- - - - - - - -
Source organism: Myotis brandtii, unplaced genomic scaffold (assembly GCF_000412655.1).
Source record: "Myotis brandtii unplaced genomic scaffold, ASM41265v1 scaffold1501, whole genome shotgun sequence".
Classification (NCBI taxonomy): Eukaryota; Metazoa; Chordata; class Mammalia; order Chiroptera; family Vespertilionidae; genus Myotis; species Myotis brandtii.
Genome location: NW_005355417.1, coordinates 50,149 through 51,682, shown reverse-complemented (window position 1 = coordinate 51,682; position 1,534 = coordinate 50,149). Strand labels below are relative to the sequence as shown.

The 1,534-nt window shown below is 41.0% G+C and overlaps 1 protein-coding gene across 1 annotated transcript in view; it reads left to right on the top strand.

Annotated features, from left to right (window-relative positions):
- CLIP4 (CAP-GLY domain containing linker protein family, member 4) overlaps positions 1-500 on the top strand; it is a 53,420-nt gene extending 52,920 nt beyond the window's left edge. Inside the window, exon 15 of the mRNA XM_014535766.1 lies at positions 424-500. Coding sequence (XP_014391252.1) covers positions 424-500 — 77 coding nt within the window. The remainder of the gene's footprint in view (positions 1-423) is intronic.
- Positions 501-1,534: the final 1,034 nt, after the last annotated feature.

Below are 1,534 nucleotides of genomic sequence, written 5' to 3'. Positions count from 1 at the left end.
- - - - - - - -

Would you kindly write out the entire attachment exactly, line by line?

Source organism: Myotis brandtii, unplaced genomic scaffold (assembly GCF_000412655.1).
Source record: "Myotis brandtii unplaced genomic scaffold, ASM41265v1 scaffold1501, whole genome shotgun sequence".
Classification (NCBI taxonomy): Eukaryota; Metazoa; Chordata; class Mammalia; order Chiroptera; family Vespertilionidae; genus Myotis; species Myotis brandtii.
Genome location: NW_005355417.1, coordinates 50,149 through 51,682, shown reverse-complemented (window position 1 = coordinate 51,682; position 1,534 = coordinate 50,149). Strand labels below are relative to the sequence as shown.

The 1,534-nt window shown below is 41.0% G+C and overlaps 1 protein-coding gene across 1 annotated transcript in view; it reads left to right on the top strand.

Annotated features, from left to right (window-relative positions):
- CLIP4 (CAP-GLY domain containing linker protein family, member 4) overlaps positions 1-500 on the top strand; it is a 53,420-nt gene extending 52,920 nt beyond the window's left edge. Inside the window, exon 15 of the mRNA XM_014535766.1 lies at positions 424-500. Coding sequence (XP_014391252.1) covers positions 424-500 — 77 coding nt within the window. The remainder of the gene's footprint in view (positions 1-423) is intronic.
- Positions 501-1,534: the final 1,034 nt, after the last annotated feature.

Below are 1,534 nucleotides of genomic sequence, written 5' to 3'. Positions count from 1 at the left end.